Wednesday, January 18, 2017

Midweek Meditation: On Revelation (J.I. Packer)

"Christianity is the true worship and service of the true God, humankind's Creator and Redeemer. It is a religion that rests on revelation: nobody would know the truth about God, or be able to relate to Him in a personal way, had not God first acted to make Himself known. But God has so acted, and the sixty-six books of the Bible, thirty-nine written before Christ came and twenty-seven after, are together the record, interpretation, expression, and embodiment of His self-disclosure. God and godliness are the Bible's unity themes." (James Innell Packer, Concise Theology, Wheaton, IL: Tyndale, 1993, 3)

"What Scripture says, God says; for in a manner comparable only to the deeper mystery of the Incarnation, the Bible is fully human and fully divine. So in all its manifold contents - histories, prophecies, poems, songs, wisdom writings, sermons, statistics, letters, and whatever else - should be received as from God, and all that Bible writers teach should be revered as God's authoritative instruction. Christians should be grateful to God for the gift of his written Word, and conscientious in basing their faith and life entirely and exclusively upon it. Otherwise, we cannot ever honor or please Him as He calls us to do." (5)

Monday, January 16, 2017

BookPastor >> "Christianity and Chinese Culture" (Miika Ruokanen and Paulos Huang)

This review was first published at Panorama of a Book Saint on Feb 17th, 2012.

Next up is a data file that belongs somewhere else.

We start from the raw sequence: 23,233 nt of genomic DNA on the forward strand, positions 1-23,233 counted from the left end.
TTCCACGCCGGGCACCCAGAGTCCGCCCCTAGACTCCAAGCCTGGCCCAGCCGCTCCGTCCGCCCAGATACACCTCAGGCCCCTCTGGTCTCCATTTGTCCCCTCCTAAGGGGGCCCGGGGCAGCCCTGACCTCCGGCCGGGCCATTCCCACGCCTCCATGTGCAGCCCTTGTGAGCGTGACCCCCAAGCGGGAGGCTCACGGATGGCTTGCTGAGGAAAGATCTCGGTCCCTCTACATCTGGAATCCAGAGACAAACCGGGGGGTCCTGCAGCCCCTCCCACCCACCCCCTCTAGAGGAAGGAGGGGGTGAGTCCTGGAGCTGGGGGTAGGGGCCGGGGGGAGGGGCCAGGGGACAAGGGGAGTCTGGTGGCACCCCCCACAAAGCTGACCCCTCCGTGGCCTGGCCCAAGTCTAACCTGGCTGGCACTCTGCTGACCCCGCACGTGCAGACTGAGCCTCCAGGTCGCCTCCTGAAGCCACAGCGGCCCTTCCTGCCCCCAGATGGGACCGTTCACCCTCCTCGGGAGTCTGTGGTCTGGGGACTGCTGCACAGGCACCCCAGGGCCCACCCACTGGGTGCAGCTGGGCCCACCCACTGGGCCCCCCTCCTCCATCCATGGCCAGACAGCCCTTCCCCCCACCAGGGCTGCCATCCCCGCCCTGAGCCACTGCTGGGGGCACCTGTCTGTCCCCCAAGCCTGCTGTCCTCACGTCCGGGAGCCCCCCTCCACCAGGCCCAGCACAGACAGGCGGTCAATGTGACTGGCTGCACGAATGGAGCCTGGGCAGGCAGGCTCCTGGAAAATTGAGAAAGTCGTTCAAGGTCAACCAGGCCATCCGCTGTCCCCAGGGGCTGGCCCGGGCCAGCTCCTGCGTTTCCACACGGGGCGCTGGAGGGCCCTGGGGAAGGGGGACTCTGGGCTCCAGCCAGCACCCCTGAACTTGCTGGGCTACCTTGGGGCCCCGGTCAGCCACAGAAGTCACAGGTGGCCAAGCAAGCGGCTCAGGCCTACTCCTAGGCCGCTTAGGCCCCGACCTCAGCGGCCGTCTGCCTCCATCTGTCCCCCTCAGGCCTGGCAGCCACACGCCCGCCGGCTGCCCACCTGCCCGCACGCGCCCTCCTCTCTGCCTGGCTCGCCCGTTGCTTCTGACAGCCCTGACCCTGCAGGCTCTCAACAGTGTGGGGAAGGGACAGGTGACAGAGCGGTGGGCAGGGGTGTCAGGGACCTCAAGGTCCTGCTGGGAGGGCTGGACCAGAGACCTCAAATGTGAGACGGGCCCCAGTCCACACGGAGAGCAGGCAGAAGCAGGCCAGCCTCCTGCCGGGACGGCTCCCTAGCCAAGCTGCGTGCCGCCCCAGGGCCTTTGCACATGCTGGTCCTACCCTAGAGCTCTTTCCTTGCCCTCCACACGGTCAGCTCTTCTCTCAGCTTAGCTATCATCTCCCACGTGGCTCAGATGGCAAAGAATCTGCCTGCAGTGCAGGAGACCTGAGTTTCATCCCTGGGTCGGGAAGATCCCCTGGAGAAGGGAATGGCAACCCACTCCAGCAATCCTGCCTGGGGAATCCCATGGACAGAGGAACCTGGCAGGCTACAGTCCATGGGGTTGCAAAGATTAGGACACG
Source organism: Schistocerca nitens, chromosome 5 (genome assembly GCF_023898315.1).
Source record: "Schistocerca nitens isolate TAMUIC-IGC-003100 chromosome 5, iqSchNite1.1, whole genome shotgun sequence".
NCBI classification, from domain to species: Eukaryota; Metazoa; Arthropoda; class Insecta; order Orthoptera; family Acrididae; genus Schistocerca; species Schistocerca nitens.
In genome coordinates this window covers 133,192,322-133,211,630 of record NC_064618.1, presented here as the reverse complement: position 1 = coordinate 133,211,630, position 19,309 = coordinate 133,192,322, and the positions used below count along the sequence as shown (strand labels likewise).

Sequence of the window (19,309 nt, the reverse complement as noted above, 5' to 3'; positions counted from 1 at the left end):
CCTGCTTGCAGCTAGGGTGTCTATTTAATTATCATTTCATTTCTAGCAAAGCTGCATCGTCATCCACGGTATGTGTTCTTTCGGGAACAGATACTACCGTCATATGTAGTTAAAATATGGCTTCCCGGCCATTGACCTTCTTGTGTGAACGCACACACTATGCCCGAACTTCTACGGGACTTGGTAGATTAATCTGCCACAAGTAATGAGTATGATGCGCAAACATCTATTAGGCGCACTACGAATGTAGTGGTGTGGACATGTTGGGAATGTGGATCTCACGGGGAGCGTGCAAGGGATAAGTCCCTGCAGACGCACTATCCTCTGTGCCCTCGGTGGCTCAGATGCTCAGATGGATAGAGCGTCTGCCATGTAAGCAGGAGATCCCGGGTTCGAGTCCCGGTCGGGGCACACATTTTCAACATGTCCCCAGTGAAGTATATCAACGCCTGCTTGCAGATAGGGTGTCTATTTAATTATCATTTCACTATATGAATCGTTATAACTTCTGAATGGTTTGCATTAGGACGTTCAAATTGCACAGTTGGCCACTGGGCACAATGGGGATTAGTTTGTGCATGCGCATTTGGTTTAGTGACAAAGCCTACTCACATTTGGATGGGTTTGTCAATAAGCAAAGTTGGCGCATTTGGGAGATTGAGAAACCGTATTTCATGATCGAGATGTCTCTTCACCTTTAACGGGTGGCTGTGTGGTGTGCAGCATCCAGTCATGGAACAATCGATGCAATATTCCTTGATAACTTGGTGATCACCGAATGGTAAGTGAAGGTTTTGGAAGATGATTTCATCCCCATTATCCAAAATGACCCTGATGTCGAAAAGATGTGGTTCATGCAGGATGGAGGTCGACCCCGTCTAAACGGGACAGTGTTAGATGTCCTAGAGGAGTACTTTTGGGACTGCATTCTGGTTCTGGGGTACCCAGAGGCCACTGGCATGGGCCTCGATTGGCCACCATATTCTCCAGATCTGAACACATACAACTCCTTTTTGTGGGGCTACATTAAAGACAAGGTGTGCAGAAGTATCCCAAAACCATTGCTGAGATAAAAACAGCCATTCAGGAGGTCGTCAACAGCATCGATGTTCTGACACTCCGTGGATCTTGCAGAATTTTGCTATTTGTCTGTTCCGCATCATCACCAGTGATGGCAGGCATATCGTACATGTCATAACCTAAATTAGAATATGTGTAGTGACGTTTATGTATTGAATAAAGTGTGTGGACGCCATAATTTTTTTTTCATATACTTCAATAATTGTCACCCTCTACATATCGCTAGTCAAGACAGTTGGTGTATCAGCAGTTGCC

TITLE: Christianity and Chinese Culture
AUTHOR/EDITOR: Miika Ruokanen and Paulos Huang
PUBLISHER: Grand Rapids, MI: Eerdmans, 2010, (384 pages).
ISBN: 978-08028-6556-4

This publication is a collection of conference materials presented during the 2003 Sino-Nordic conference with the same name as the title of this book. Prepared by scholars, theologians, Confucianists and Christian contributors, this volume attempts to bring the best of 'human-oriented Confucianism' and 'religious vitalism of Christianity.' It believes that Confucianism and Christianity needs each other. The former cannot deal with the deeper religious needs of the Chinese people. The latter needs a proper understanding and appreciation of Confucianism in order to be relevant and be appreciated in the Chinese culture. More importantly, it shows how the Chinese authorities are opening up to the benefits of religion, and that religion is 'not harmful to society.' Instead, there is much good that Christianity can bring about in the social wellbeing of China. This represents a great opportunity for Christians to work with the Chinese people to bring about mutual benefits.